Last Saturday I had a great time watching the Haitian National Soccer Team play against Harvard University men’s soccer team in a friendly demonstration match. Boston Haitians came out in droves for this event to support the Haitian national team. Over 11,000 (that’s more than ¼ of MA’s Haitian population!) were present and made sure our presence was felt, erupting into screams, yells, laughter, cheers and claps at different moments throughout. To add to the festive atmosphere a live rara band regaled us with horns and drumming from the stands. The level of enthusiasm was reminiscent of a World Cup Game. Prior to the match there was a deejay spinning the latest konpa tracks, Haitian delicacies to enjoy, and booths selling t-shirts and other types of paraphanellia for loyal fanatics. The event was hosted by Partners in Health as a fundraising effort to assist in ongoing post earthquake relief and reconstruction efforts. Haiti’s team won the game in penalty kicks 4-1.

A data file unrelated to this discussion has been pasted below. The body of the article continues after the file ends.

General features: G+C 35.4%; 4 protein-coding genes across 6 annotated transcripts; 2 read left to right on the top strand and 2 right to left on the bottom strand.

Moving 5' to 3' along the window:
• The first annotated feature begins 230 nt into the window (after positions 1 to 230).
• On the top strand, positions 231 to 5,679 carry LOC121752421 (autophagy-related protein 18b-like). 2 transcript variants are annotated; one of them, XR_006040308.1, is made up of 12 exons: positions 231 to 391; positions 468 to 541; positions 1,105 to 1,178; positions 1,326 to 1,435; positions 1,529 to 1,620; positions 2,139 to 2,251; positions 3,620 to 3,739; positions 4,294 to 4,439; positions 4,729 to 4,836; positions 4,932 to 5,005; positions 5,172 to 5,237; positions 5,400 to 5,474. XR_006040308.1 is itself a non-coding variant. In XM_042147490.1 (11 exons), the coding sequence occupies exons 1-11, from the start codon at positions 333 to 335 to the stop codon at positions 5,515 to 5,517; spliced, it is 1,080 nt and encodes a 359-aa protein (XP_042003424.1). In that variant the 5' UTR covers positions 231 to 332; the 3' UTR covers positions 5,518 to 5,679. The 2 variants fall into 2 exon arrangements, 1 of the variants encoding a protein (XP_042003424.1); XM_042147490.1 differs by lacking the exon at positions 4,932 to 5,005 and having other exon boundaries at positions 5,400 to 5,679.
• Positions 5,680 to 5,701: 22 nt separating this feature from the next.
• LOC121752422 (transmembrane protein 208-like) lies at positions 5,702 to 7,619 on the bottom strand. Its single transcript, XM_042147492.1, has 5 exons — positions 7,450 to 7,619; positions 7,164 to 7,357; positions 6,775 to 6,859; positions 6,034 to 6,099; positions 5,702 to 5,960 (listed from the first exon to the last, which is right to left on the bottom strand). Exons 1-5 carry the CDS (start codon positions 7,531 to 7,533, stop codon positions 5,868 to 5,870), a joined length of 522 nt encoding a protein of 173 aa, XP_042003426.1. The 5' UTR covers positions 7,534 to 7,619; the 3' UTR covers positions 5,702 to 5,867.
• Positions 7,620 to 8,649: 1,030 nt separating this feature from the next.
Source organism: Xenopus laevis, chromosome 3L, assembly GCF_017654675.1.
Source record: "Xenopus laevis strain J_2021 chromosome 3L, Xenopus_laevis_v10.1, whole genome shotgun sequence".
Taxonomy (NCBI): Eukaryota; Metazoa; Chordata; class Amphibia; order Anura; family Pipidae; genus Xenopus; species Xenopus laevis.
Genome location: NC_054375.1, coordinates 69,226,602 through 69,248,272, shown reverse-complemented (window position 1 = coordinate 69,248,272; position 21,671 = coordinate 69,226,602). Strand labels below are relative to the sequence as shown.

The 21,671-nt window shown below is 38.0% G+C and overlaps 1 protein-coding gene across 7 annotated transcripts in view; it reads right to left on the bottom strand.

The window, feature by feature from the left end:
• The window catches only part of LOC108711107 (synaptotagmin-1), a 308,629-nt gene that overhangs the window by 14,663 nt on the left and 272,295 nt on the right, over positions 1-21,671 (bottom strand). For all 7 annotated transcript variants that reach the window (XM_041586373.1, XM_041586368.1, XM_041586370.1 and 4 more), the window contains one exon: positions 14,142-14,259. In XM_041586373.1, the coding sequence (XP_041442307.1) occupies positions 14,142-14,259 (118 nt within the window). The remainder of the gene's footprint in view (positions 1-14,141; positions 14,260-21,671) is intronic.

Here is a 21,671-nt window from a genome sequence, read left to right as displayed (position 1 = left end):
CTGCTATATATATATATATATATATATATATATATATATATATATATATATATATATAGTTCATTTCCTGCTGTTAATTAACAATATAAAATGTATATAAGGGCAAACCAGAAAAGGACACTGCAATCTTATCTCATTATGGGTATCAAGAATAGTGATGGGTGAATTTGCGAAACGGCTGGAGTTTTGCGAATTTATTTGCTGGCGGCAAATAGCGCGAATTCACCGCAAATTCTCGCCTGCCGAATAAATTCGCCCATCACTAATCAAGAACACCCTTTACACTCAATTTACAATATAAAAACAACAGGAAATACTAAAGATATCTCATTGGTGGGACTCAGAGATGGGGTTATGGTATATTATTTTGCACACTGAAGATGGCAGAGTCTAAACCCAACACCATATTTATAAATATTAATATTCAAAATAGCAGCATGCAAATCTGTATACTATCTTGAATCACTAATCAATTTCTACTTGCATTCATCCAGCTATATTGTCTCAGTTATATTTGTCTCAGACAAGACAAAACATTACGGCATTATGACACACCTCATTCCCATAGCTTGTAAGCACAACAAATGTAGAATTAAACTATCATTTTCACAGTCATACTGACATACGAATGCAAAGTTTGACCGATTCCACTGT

The Ball is Round, "there may be no cultural practice more global than soccer." Likewise academics like Laurent Dubois have weighed in on the importance of soccer as a not only a global phenomenon, but also one that is particularly useful for parsing out the dynamics of empire and postcolonial politics in his book Soccer Empire: The World Cup and The Future of France. Sports in general can serve as cultural markers of belonging help to foster solidarity, and promote awareness about different causes as the match on Saturday clearly indicated. What was most encouraging for me was to witness this level of enthusiasm and passion not only in the context of the game, but in terms of the force of this particular community’s love for Haiti. Granted, I am not the biggest sports fan (please don't judge me too harshly), but what moved me more than the match itself was the joyful spirit of those in attendance. --RMJC